From an employer’s perspective it would be in their best interest for their employees, as well as for them to avoid work injury and compensatory reimbursement costs due to said injuries.  All too often, people experience injury due to unreasonable expectations of certain aspects of jobs, or some jobs as a whole.  When an injury occurs, many times there are temporary restrictions put on the employee by a doctor or therapist to ensure the patient re-enters the job in a safe and confident manner.  In certain cases, when the workability is determined unsafe or unrealistic for the patient/employee to return to, jobs can be modified permanently if the employer chooses so.

Physical and Occupational therapists are some of the primary professionals that are involved when workability needs to be assessed, whether restrictions need to be applied, and for how long.  With the primary goal of restoring function prior to injury, focused strength at the site of injury, as well as surrounding supportive muscles is vital to the initial success of, and the future sustainment of the recovery  With proper education to the patient, along with skilled focus on strength and injury prevention, physical therapy can be very effective in not only returning person to prior workability function.  This also prepares them to take necessary measures to prevent and reduce risk of injury as before.

The Neck and Back Pain Cycle

Neck and back pain is a result of many types of injuries and potential causes, including motor vehicle accidents, lifting injuries, pregnancy, arthritis, disc, and joint disorders to name a few.  The initial cause of the pain routinely leads to a “diagnosis” but what is not often times explained is the pain cycle that all of these causes and diagnosis create, and more importantly how to break the cycle of pain.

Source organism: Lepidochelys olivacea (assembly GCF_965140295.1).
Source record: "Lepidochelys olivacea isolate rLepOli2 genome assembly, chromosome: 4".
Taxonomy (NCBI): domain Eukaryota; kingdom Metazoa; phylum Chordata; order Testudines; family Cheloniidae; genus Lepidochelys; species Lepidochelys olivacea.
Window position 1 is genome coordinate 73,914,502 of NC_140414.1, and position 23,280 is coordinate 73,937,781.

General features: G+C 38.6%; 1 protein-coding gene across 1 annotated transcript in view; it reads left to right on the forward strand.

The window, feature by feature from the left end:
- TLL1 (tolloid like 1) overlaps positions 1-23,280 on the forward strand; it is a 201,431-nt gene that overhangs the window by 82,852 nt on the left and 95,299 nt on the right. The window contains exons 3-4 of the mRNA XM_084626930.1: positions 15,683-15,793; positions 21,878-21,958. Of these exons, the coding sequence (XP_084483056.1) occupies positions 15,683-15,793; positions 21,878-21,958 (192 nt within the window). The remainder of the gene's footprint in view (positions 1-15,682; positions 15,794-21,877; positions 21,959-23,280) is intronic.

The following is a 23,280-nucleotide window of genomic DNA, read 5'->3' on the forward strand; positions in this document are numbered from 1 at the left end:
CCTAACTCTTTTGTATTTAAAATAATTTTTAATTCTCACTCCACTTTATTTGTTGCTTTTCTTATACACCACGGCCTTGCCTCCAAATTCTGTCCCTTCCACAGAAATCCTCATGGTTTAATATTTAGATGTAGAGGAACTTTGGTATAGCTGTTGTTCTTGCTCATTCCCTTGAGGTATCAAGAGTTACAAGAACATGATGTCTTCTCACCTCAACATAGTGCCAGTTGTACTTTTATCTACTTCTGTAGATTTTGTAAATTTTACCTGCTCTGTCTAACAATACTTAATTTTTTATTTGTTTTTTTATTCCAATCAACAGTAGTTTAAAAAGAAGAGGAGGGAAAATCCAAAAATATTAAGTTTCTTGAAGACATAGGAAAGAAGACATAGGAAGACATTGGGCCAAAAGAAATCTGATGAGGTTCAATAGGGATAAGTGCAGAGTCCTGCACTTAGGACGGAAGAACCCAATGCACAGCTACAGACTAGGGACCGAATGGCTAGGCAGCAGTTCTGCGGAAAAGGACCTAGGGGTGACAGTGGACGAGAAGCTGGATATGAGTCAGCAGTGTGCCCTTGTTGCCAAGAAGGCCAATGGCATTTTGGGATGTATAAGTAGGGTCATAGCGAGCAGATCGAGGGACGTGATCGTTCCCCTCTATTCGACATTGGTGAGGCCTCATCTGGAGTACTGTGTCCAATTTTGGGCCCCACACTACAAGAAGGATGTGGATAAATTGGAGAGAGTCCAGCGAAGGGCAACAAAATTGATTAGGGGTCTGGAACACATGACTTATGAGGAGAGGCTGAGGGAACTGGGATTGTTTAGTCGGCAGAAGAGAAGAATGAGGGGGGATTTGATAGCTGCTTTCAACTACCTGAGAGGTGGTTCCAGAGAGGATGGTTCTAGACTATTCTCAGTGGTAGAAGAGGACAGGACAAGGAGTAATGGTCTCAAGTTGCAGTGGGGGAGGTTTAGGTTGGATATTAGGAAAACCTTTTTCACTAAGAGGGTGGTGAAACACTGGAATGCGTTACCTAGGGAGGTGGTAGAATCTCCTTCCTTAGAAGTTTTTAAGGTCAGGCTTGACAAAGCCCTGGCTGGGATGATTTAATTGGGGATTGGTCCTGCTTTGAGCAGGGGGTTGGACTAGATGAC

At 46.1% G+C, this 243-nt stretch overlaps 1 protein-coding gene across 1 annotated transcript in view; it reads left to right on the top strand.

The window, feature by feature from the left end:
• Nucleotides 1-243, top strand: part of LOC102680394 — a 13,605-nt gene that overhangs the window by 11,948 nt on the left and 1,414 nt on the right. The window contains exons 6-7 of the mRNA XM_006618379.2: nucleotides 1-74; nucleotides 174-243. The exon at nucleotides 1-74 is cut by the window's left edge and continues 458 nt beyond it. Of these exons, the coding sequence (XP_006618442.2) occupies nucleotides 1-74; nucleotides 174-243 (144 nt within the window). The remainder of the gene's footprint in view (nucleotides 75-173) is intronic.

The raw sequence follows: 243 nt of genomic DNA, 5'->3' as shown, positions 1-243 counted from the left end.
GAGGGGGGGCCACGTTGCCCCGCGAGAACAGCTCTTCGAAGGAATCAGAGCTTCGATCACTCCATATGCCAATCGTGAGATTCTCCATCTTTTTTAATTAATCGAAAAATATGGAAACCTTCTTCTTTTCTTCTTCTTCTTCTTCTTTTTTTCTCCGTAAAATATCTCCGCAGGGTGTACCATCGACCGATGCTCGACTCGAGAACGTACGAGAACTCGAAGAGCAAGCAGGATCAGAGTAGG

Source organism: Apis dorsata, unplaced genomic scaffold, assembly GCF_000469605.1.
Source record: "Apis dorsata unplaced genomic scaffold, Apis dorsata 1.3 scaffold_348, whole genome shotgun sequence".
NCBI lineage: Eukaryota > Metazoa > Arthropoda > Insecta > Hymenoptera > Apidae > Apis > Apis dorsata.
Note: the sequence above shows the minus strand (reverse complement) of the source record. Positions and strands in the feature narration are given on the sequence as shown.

Regardless of the initial cause or diagnosis, most neck and back injuries will enter a familiar cascade of secondary effects from pain, which is referred to as “the pain cycle”.  Pain in the body, especially pain lasting more than a few days or weeks can create secondary effects to the musculoskeletal system which leads into more pain.

Pain creates decreased activity and movement, as the body’s natural response is to guard the injured area, providing rest and healing.  However, after the first 24-48 hours of an injury, this lack of motion can start creating more problems than good.  If prolonged lack of activity ensues, the more secondary weakness and range of motion loss can be expected.

  • Pain guarding, spasm, and lack of normal muscle activity of damaged structures leads to weakness and muscle inhibition.

Weakness can stem from lack of physical activity, but additionally (and more likely) is from muscle inhibition.  The nervous system becomes alarmed during the pain cycle, and actually sends less signals to the affected muscle area.  Lack of the ability for muscles to normally contract and relax is called muscle inhibition.  In low back pain, the multifidus (low back), lower abdominals, and other support muscles have been shown to be inhibited.  A study found that a lack of strength of the support muscles by 10% can actually increase strain to the joints and ligaments by 65%.  So you can see, weakness of the support muscles will lead to more pain. 

  • Muscle inhibition leads to faulty movement patterns, compensation, muscle imbalances, and weakness of postural support muscles.

Tissue changes now occur within the affected muscle areas, and sometimes even include muscles away from the injury site, due to compensation.  It almost seems that what started as a local pain has now spread.  Some muscles tighten and shorten, as scar tissue develops.  Others weaken and shrink, or atrophy.

  • Adaptive shortening of tight muscles and atrophy of weakened muscles occurs over time.  Postural pain develops or increases.

Lack of range of motion, tightness, and poor movement patterns seem almost permanent.  More pain, and now inability to bend, lift, turn the head or trunk, and other daily functions are impaired.

  • Myofascial adhesions (scar tissue) envelopes once normal muscle tissue, and creates lack of range of motion, tightness, pain, and loss of function.